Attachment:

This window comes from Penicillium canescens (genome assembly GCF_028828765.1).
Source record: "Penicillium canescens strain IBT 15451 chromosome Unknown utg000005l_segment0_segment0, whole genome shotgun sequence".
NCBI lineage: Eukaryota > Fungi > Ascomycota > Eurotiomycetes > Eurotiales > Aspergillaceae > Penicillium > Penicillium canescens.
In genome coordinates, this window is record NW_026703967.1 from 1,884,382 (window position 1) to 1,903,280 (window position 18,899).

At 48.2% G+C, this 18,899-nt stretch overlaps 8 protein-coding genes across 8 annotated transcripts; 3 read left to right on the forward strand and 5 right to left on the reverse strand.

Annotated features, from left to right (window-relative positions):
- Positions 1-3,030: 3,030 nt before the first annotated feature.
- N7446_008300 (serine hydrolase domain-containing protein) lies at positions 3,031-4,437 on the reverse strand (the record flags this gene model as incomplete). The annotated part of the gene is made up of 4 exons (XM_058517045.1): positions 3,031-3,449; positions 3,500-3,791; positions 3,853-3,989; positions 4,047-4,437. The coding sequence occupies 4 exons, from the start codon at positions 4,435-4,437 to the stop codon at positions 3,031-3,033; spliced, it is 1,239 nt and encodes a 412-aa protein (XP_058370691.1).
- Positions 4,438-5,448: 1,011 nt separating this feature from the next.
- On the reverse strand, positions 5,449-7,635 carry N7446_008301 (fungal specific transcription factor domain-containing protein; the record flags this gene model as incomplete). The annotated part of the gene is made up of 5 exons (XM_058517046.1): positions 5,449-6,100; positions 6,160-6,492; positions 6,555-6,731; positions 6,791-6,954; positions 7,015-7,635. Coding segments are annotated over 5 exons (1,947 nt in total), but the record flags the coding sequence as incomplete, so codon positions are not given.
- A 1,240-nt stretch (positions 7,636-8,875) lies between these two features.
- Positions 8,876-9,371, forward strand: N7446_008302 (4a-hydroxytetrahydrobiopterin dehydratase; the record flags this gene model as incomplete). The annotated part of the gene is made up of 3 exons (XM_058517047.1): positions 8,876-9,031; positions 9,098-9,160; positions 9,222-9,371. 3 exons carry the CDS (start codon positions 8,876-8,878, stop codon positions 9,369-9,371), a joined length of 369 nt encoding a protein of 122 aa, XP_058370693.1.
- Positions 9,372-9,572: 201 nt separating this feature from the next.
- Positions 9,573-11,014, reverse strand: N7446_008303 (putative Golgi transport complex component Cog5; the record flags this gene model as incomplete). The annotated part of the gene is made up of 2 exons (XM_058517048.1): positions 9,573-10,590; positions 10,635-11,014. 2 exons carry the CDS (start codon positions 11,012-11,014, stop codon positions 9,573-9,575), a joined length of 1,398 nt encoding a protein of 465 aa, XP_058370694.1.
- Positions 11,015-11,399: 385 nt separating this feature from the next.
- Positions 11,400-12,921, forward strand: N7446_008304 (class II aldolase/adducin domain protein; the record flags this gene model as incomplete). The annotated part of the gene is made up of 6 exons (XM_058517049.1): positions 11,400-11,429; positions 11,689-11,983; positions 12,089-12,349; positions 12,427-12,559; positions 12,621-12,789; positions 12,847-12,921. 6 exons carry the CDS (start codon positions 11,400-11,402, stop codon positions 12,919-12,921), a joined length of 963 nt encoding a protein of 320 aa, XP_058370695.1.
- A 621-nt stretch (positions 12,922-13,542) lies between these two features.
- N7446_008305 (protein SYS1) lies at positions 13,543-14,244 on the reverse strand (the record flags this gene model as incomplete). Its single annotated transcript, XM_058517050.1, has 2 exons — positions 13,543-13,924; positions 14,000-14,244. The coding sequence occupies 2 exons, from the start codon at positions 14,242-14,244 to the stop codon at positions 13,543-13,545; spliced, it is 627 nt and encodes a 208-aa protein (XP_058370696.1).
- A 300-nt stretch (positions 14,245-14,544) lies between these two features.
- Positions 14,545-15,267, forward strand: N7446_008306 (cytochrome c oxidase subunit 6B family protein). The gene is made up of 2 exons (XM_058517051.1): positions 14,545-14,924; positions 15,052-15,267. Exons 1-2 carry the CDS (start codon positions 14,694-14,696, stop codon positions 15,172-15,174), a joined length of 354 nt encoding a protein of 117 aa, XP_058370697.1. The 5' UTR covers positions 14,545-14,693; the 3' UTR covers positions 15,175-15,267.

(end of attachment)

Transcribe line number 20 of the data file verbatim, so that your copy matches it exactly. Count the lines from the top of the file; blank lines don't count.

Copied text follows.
- Positions 14,545-15,267, forward strand: N7446_008306 (cytochrome c oxidase subunit 6B family protein). The gene is made up of 2 exons (XM_058517051.1): positions 14,545-14,924; positions 15,052-15,267. Exons 1-2 carry the CDS (start codon positions 14,694-14,696, stop codon positions 15,172-15,174), a joined length of 354 nt encoding a protein of 117 aa, XP_058370697.1. The 5' UTR covers positions 14,545-14,693; the 3' UTR covers positions 15,175-15,267.